Axis Deer Eradication Underway on Hawaii Island

11 years, 7 months ago 0
Posted in: Hawaii Hunting

Axis Deer | They may be beautiful to look at, but they’re a large environmental threat to Hawaii island.

Moloka’i knows it all too well.

Many parts of the Friendly Isle are damaged because of an over-population of axis deer. Now, the species has been introduced on the Big Island and environmentalists are concerned.

“First off, they’re voracious grazers of a variety of crops and native Hawaiian species but also because they’re hooved animals. Their hooves can disturb the upper layer of soil, making it really difficult for plants to re-generate and also increasing erosion,” says Josh Atwood of the Department of Land and Natural Resources.

Sam Gon of the Nature Conservancy believes there is still a chance to eliminate the threat on Hawaii Island.

“They haven’t yet established a stable population. They’re still at a stage where they’re controllable and now is the time that we need to remove those animals from the island of Hawaii,” Gon says.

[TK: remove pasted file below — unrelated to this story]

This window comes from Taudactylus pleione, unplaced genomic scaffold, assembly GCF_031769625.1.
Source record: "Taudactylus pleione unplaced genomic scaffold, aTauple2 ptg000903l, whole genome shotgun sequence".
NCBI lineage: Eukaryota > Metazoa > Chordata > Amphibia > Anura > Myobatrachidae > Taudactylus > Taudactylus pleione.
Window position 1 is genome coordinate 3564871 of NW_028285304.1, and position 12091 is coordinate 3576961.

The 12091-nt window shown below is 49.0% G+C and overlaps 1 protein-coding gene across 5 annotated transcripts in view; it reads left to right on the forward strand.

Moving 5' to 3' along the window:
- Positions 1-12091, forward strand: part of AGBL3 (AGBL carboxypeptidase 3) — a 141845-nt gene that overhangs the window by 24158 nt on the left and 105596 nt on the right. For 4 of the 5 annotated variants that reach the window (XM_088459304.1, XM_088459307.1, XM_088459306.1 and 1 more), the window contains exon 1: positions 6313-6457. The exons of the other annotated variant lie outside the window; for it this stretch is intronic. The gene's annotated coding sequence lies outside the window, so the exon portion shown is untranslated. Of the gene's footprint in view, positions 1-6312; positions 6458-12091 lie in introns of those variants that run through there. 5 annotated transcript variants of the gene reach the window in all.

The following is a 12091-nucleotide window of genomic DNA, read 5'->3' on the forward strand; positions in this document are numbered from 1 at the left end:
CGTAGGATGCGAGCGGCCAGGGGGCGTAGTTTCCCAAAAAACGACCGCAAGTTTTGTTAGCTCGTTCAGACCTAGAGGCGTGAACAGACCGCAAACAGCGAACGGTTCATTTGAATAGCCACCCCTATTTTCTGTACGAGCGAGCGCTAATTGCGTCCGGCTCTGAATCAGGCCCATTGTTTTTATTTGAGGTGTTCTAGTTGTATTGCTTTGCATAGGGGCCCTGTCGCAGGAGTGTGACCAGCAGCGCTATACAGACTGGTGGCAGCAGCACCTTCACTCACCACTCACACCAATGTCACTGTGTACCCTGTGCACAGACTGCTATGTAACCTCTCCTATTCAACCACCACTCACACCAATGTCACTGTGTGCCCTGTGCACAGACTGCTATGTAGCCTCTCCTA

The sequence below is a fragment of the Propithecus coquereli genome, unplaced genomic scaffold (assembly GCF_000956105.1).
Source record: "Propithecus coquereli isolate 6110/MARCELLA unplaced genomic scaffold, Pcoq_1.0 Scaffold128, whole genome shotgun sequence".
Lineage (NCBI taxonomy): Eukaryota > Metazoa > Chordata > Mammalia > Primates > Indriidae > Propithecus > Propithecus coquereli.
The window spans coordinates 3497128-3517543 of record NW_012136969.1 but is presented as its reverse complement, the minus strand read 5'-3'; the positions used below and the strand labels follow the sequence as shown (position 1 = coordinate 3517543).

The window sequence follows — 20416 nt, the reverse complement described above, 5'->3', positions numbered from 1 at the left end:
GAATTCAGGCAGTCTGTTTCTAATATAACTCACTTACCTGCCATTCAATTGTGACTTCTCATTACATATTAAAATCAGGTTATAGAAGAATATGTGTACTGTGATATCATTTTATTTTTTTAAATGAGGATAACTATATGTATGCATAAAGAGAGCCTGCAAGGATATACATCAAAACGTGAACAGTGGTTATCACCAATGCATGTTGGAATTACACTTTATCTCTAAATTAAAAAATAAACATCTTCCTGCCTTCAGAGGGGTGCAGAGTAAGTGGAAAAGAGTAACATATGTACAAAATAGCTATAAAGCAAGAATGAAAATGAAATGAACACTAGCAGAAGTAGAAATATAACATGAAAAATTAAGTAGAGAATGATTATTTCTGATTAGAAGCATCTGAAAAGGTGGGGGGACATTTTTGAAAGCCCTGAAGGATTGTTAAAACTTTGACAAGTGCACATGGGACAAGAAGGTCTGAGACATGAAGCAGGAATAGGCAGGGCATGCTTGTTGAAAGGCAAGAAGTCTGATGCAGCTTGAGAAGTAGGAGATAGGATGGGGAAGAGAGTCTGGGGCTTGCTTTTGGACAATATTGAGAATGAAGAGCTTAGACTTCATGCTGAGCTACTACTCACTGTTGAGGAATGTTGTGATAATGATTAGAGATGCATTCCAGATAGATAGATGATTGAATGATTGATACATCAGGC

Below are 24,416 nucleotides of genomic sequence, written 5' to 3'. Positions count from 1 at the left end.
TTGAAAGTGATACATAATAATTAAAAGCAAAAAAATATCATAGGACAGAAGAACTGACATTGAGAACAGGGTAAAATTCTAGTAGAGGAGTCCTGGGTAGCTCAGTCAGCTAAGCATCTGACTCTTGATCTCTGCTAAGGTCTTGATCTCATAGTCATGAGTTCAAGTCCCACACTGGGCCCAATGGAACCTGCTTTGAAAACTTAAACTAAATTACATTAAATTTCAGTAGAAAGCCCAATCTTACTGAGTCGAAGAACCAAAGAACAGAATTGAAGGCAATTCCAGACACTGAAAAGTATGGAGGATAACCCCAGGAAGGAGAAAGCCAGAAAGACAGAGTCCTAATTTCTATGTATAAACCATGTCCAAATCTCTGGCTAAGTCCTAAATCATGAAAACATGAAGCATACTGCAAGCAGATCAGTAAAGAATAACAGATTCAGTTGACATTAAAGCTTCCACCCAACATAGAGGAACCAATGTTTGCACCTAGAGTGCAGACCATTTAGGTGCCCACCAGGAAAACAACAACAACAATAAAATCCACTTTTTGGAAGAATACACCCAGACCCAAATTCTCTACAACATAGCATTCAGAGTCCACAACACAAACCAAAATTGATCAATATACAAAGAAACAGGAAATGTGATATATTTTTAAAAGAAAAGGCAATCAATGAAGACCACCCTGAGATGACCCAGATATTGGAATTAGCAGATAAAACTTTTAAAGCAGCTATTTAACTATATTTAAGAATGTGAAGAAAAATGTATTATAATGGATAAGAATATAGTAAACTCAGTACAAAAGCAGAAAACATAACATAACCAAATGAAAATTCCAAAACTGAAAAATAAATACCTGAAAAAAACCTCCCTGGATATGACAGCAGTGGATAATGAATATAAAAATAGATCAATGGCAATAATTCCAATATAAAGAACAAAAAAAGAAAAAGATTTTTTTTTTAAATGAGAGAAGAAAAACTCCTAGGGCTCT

But Gon says time is of the essence.

“In the late 50s and the early 60s, ten individuals were brought to Maui and in the course of time, by 1900 they were up to about a thousand. By the year 2000, or so, there were over 2000 and now they’re at 12,000,” he says.

The axis deer are a threat to crops and to other livestock.

“Haleakala Ranch manager mentioned that this past year during the drought that they’ve been having, the deer looked healthy while their cows were dying,” Gon says.

The state is trying to do its part to cut back on the axis deer population – especially on the Big Island.

“Relaxed the hunting rules so that for the next five years, all you need is hunting license and safety of course. But there’s no bag limit on axis deer on the island of Hawaii. We need to remove them now, while we still have a chance,” Gon says.

Those new rules also apply to Maui and Molokai. Officials warn that if the axis deer population explodes on the Big Island, it could impact agriculture and erosion for decades to come.

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